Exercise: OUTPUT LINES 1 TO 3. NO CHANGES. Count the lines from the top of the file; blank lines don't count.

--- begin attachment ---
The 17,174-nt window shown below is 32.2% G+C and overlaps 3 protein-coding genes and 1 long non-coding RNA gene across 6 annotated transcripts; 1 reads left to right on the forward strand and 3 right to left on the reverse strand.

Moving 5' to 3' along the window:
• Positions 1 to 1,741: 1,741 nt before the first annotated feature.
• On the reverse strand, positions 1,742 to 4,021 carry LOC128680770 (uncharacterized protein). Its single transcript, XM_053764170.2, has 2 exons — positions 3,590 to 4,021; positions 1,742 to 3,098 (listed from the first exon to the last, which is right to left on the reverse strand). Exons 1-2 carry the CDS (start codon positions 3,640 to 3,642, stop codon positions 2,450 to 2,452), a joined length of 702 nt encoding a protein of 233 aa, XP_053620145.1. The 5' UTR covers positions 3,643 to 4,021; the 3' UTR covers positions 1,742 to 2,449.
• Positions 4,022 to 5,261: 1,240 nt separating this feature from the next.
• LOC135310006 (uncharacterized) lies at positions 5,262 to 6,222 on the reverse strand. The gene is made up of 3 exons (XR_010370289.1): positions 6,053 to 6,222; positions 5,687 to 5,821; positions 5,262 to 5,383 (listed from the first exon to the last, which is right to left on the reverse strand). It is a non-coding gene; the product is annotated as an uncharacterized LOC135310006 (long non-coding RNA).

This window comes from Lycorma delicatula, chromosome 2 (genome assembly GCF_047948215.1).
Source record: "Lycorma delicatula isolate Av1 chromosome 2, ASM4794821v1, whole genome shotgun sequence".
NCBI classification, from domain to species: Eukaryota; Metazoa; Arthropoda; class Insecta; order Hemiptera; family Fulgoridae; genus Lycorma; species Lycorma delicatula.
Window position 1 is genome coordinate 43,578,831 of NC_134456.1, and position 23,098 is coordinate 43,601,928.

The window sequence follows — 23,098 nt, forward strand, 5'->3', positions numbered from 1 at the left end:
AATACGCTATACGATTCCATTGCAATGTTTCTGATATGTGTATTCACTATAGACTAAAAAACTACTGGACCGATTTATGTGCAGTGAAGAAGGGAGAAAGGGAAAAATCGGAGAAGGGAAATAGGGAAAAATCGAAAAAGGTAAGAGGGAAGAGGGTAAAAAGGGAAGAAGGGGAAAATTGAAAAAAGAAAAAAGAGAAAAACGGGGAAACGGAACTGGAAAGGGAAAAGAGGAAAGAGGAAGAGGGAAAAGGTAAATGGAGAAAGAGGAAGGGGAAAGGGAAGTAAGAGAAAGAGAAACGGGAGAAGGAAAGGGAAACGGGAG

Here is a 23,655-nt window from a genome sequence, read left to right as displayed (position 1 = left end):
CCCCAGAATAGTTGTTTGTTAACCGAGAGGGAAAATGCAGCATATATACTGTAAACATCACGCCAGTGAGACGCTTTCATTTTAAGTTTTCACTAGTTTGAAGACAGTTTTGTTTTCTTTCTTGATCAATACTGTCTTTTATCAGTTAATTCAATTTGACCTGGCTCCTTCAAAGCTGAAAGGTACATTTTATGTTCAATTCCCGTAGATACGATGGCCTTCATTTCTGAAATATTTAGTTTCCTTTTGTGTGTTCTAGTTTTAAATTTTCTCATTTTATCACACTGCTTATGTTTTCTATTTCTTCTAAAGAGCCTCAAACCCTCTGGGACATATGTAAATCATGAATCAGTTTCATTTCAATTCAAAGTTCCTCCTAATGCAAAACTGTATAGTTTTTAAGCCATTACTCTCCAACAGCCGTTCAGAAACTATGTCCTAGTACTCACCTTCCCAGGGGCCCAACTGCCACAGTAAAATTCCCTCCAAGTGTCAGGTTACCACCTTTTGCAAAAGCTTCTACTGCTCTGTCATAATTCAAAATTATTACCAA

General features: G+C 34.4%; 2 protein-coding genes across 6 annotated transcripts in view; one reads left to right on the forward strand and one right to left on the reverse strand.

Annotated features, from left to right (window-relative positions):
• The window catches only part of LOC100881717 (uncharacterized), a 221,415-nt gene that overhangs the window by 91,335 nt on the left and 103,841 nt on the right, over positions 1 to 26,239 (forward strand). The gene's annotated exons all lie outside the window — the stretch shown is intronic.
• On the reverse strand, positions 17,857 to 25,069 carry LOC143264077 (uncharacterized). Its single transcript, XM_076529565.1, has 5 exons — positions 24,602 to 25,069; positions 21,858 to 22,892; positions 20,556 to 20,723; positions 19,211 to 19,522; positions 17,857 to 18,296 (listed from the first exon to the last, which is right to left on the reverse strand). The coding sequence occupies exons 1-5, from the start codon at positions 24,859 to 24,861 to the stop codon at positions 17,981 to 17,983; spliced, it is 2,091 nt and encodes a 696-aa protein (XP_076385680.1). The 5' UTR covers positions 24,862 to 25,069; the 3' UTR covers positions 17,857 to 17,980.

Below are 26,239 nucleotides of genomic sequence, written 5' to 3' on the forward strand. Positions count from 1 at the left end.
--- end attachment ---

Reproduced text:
The 17,174-nt window shown below is 32.2% G+C and overlaps 3 protein-coding genes and 1 long non-coding RNA gene across 6 annotated transcripts; 1 reads left to right on the forward strand and 3 right to left on the reverse strand.

Moving 5' to 3' along the window:
• Positions 1 to 1,741: 1,741 nt before the first annotated feature.